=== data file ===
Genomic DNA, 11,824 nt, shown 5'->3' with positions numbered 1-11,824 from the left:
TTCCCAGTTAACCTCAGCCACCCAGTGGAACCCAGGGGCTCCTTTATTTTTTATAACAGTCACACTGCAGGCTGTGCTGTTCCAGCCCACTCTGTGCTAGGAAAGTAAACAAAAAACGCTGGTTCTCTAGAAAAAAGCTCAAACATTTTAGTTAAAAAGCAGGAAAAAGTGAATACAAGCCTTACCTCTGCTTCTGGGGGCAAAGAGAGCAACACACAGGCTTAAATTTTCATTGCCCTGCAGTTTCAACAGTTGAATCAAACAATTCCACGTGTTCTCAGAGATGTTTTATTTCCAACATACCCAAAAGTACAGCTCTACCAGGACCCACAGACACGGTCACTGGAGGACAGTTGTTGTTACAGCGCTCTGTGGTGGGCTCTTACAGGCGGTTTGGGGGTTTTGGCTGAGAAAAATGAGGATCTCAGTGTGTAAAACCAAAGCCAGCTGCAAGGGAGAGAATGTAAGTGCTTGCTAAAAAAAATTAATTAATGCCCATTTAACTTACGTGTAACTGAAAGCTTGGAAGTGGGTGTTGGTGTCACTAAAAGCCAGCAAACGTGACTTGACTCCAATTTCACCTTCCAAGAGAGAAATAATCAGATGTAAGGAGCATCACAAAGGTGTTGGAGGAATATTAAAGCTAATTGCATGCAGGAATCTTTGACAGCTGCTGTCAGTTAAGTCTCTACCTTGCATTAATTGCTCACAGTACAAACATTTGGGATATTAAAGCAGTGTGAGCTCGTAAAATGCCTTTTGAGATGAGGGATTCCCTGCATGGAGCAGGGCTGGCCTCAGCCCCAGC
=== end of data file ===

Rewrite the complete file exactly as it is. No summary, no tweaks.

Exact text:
Genomic DNA, 11,824 nt, shown 5'->3' with positions numbered 1-11,824 from the left:
TTCCCAGTTAACCTCAGCCACCCAGTGGAACCCAGGGGCTCCTTTATTTTTTATAACAGTCACACTGCAGGCTGTGCTGTTCCAGCCCACTCTGTGCTAGGAAAGTAAACAAAAAACGCTGGTTCTCTAGAAAAAAGCTCAAACATTTTAGTTAAAAAGCAGGAAAAAGTGAATACAAGCCTTACCTCTGCTTCTGGGGGCAAAGAGAGCAACACACAGGCTTAAATTTTCATTGCCCTGCAGTTTCAACAGTTGAATCAAACAATTCCACGTGTTCTCAGAGATGTTTTATTTCCAACATACCCAAAAGTACAGCTCTACCAGGACCCACAGACACGGTCACTGGAGGACAGTTGTTGTTACAGCGCTCTGTGGTGGGCTCTTACAGGCGGTTTGGGGGTTTTGGCTGAGAAAAATGAGGATCTCAGTGTGTAAAACCAAAGCCAGCTGCAAGGGAGAGAATGTAAGTGCTTGCTAAAAAAAATTAATTAATGCCCATTTAACTTACGTGTAACTGAAAGCTTGGAAGTGGGTGTTGGTGTCACTAAAAGCCAGCAAACGTGACTTGACTCCAATTTCACCTTCCAAGAGAGAAATAATCAGATGTAAGGAGCATCACAAAGGTGTTGGAGGAATATTAAAGCTAATTGCATGCAGGAATCTTTGACAGCTGCTGTCAGTTAAGTCTCTACCTTGCATTAATTGCTCACAGTACAAACATTTGGGATATTAAAGCAGTGTGAGCTCGTAAAATGCCTTTTGAGATGAGGGATTCCCTGCATGGAGCAGGGCTGGCCTCAGCCCCAGC